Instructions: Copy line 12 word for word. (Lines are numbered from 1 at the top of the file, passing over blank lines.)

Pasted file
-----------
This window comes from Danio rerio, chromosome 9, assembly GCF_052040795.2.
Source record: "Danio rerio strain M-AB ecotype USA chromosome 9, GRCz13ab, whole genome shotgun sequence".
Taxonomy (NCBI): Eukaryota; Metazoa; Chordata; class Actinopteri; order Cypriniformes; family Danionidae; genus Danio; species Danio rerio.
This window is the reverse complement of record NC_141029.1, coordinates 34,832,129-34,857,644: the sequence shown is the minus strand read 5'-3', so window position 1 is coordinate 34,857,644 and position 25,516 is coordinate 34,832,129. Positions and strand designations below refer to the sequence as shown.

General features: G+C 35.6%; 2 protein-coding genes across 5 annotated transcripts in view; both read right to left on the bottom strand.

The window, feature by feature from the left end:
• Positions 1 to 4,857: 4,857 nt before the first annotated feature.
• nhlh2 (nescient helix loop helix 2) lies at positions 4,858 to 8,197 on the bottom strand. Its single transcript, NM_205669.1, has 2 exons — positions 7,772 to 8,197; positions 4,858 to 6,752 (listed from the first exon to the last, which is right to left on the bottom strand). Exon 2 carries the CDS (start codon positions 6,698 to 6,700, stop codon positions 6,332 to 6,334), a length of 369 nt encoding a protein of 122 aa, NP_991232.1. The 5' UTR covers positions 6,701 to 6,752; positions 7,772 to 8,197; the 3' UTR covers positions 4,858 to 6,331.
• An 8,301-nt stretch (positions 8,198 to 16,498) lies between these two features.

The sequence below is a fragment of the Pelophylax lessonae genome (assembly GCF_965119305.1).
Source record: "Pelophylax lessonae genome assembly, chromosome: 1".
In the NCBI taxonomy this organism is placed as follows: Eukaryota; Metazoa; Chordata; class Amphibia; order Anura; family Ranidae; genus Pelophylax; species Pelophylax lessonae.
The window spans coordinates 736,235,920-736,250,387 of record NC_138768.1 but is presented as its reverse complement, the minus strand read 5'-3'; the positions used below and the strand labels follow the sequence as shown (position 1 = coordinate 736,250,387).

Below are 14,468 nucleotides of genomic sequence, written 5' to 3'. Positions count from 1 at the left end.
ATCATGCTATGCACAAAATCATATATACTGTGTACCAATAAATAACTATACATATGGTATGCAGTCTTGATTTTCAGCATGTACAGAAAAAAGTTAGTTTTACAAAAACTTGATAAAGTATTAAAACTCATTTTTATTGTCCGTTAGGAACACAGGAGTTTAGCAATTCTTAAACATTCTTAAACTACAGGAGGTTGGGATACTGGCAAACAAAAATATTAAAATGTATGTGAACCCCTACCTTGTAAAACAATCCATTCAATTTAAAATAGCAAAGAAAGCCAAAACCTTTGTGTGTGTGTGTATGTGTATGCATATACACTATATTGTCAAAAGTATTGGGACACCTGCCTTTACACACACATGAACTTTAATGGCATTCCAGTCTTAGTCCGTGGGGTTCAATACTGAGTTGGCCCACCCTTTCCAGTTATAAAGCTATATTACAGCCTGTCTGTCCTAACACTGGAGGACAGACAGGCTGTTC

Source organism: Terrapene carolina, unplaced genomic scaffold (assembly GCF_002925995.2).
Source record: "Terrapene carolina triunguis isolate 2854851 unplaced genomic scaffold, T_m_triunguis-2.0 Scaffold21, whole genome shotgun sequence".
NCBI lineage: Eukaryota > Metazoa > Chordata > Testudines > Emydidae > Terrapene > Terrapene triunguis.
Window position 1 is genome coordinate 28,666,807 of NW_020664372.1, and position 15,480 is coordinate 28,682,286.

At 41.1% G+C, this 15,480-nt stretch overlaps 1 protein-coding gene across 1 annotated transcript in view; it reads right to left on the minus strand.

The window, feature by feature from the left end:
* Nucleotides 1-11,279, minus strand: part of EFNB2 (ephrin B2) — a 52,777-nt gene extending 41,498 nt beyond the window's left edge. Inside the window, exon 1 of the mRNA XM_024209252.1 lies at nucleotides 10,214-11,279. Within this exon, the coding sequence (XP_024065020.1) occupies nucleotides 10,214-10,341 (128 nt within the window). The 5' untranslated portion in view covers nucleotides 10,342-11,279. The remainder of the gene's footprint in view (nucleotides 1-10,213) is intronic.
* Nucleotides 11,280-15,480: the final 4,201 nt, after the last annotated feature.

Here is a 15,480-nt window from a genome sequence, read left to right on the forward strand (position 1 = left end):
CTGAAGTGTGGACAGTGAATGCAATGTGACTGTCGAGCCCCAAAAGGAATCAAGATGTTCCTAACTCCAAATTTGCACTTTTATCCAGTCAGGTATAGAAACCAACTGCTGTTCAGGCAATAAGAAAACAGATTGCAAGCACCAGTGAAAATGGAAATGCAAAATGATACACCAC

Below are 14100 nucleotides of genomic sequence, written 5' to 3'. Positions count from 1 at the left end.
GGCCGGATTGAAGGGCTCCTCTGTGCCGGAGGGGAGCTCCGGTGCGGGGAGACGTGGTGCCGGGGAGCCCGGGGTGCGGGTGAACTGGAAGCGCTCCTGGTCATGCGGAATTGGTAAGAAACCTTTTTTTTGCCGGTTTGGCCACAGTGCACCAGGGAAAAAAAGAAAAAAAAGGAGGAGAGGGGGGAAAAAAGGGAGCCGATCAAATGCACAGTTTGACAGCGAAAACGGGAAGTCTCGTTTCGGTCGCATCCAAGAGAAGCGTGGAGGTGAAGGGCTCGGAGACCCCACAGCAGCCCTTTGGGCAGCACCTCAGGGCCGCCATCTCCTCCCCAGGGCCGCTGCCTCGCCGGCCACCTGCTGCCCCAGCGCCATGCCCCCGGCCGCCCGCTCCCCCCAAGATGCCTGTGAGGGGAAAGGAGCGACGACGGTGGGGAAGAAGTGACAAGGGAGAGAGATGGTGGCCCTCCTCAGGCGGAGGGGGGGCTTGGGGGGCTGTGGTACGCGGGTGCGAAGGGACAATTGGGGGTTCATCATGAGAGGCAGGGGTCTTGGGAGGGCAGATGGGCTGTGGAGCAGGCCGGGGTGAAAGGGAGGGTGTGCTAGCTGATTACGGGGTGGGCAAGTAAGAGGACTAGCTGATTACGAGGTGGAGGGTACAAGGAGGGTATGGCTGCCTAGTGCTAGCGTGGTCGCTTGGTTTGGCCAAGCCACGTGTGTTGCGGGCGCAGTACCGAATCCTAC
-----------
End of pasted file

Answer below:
In the NCBI taxonomy this organism is placed as follows: Eukaryota; Metazoa; Chordata; class Amphibia; order Anura; family Ranidae; genus Pelophylax; species Pelophylax lessonae.